Unless you’re completely irresponsible and utterly lacking in empathy, wearing a face mask is going to be a routine part of life well into 2021. In a questionable attempt to make masks more comfortable, a YouTuber has shared his custom creation that can automatically open to let fresh air in when no one’s around—at the cost of looking like a Batman villain.
Yesterday, the internet was abuzz over a face mask invented in Israel that could open—either through a manual trigger or a sensor that detected the presence of a fork—to allow someone to easily eat or drink while still protecting themselves and others from potential infection. It appeared to work as promised, but left the wearer looking like some kind of Muppet experiment gone wrong. That’s not to say that YouTuber DesignMaker’s creation is any more aesthetically pleasing—unless you’ve always wanted to look like an extra in a Marilyn Manson video.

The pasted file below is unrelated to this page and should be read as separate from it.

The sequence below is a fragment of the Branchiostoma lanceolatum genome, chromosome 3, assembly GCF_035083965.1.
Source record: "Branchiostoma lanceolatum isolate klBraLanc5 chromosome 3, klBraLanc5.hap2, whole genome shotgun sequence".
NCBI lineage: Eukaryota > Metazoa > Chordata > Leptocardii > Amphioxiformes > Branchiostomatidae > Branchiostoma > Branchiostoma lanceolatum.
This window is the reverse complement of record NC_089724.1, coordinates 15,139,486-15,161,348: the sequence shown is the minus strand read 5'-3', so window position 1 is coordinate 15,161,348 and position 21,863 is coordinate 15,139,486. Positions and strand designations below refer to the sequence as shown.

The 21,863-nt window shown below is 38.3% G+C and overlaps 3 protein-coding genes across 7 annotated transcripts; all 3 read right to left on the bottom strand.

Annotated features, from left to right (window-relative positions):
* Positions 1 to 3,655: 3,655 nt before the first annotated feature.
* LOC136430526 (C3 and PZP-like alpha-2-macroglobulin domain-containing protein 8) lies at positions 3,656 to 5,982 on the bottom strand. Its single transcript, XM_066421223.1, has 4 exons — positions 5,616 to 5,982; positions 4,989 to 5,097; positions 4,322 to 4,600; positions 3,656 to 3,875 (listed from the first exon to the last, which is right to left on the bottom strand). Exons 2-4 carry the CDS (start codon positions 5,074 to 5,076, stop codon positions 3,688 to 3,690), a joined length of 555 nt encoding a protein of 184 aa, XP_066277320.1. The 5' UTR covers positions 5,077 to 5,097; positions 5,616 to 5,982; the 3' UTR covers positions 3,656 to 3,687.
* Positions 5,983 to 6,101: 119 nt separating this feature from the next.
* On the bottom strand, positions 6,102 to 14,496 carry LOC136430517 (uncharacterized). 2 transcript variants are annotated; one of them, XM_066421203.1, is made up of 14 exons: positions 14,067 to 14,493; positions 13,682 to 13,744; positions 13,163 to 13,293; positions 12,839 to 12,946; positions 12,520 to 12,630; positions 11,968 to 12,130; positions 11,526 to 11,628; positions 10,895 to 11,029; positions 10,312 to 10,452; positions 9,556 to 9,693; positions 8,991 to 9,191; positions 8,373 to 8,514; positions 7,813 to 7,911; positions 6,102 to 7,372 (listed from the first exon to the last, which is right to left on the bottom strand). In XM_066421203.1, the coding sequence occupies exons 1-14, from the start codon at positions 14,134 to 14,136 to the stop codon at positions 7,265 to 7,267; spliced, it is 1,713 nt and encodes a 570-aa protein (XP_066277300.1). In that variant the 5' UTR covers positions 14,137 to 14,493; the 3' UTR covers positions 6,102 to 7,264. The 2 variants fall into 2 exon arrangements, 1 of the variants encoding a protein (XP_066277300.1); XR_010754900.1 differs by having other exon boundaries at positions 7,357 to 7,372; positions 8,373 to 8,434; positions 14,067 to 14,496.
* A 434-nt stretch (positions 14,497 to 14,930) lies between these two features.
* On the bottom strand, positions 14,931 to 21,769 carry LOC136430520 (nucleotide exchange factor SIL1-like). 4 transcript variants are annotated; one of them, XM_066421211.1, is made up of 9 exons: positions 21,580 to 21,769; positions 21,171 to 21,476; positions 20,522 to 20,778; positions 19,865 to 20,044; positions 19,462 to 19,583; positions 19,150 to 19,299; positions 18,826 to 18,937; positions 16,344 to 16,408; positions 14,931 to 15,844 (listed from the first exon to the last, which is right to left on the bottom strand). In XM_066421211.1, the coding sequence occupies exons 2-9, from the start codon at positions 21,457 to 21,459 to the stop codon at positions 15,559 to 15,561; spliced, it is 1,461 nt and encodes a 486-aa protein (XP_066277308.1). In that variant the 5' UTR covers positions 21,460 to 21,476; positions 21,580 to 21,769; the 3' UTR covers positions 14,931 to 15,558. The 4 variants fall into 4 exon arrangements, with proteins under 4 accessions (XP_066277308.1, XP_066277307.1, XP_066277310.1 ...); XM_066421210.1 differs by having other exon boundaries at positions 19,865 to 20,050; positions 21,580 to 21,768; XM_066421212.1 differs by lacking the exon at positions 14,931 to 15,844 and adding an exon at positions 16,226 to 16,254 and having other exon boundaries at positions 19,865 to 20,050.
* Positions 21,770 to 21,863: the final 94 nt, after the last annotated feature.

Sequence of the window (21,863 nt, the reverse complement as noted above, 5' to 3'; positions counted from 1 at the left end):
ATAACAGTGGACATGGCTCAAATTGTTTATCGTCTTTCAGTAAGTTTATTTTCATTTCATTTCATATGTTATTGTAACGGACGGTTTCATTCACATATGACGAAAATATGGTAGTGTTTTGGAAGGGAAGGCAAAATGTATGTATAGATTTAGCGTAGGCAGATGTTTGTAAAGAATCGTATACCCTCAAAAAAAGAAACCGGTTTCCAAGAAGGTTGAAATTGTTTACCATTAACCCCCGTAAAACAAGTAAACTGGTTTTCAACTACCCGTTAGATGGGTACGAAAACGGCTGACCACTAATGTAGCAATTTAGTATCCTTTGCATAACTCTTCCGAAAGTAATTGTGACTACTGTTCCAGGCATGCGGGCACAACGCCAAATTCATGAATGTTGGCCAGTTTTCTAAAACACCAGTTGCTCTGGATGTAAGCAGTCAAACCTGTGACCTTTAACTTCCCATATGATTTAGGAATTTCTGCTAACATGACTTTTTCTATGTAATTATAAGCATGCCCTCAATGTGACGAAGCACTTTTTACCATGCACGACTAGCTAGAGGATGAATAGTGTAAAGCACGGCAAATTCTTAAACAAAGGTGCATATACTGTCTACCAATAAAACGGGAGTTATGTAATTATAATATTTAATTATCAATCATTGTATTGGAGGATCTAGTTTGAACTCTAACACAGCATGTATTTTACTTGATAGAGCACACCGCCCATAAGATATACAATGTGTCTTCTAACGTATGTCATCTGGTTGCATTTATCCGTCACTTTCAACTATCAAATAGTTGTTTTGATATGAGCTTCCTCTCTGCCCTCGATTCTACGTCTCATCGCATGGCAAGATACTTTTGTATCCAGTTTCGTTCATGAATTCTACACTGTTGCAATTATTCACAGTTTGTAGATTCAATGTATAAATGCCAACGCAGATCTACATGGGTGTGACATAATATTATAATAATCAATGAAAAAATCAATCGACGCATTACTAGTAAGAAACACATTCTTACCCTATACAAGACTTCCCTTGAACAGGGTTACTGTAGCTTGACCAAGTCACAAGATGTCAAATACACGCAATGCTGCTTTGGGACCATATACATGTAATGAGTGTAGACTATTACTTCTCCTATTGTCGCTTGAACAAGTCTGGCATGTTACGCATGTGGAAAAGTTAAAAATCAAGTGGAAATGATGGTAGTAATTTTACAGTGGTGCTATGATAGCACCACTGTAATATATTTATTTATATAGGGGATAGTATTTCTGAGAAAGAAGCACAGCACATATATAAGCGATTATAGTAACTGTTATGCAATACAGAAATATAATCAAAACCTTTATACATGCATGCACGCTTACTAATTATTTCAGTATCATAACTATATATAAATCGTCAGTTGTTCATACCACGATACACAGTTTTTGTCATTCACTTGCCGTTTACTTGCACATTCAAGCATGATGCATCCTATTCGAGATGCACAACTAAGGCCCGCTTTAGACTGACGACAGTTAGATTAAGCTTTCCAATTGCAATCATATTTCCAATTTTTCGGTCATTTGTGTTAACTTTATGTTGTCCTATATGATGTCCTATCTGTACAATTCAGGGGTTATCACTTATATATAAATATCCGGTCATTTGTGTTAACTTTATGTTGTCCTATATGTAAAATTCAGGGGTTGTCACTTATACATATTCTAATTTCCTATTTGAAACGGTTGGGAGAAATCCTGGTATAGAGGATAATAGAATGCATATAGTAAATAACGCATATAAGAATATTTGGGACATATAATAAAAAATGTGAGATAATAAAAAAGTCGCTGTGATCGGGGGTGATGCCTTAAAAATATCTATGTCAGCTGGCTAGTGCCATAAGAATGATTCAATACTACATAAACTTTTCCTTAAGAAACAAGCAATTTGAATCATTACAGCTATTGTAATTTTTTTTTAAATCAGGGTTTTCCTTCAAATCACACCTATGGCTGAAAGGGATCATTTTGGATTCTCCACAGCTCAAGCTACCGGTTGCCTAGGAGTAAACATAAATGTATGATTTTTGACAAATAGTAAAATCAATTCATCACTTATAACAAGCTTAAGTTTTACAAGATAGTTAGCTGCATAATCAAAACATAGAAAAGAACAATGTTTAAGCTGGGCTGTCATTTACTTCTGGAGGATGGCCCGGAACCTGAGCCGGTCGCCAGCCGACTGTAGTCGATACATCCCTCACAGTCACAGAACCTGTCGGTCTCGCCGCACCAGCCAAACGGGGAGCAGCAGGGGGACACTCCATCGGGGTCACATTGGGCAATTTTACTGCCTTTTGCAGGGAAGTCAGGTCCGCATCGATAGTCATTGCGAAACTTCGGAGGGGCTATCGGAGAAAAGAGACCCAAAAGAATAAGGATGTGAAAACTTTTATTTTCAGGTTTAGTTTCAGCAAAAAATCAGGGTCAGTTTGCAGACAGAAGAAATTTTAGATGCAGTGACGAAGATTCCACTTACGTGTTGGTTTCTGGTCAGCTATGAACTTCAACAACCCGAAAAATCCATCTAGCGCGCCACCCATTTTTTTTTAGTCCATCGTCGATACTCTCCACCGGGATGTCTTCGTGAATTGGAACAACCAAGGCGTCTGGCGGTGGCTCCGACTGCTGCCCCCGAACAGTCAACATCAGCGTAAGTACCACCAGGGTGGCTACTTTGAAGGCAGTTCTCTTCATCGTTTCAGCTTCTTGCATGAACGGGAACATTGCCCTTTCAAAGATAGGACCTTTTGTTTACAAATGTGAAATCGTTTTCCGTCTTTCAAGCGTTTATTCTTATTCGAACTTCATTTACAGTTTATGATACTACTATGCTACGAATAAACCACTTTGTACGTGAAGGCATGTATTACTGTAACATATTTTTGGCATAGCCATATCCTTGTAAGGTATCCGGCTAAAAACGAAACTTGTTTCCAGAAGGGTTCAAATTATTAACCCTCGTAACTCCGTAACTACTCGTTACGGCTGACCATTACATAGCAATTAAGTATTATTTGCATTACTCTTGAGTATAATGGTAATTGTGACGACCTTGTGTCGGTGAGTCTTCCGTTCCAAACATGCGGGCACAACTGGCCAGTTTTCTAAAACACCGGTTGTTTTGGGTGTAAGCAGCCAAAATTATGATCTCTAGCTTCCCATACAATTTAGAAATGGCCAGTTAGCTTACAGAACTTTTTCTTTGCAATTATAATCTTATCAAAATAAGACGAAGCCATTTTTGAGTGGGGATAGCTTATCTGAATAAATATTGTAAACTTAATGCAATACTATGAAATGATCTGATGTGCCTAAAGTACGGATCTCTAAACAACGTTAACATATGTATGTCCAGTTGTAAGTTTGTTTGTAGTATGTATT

The mask is a combination of countless components including wires, batteries, servos, an Arduino Nano, hinges, PIR sensors, LED lighting, and a 3D-printed overall structure that makes us wonder how comfortable it is to actually wear for longer than however long it takes to shoot a YouTube video. The mask features a flap in the front controlled by infrared sensors that can detect increased emissions, presumably from another person nearby, and then automatically close to protect the wearer.
On paper, it sounds like a very clever solution to the problem of masks getting too warm or making the wearer feel like they’re suffocating. In execution, however, there are some challenges, including false-positive readings from the sensors causing the ventilation hole to randomly snap shut all on its own. Those unpredictable hiccups also make it almost impossible to use this mask as a reliable way to drink or eat with it strapped to your face. Like a vaccine, this one still needs a lot of work and testing before it’s safe for the masses.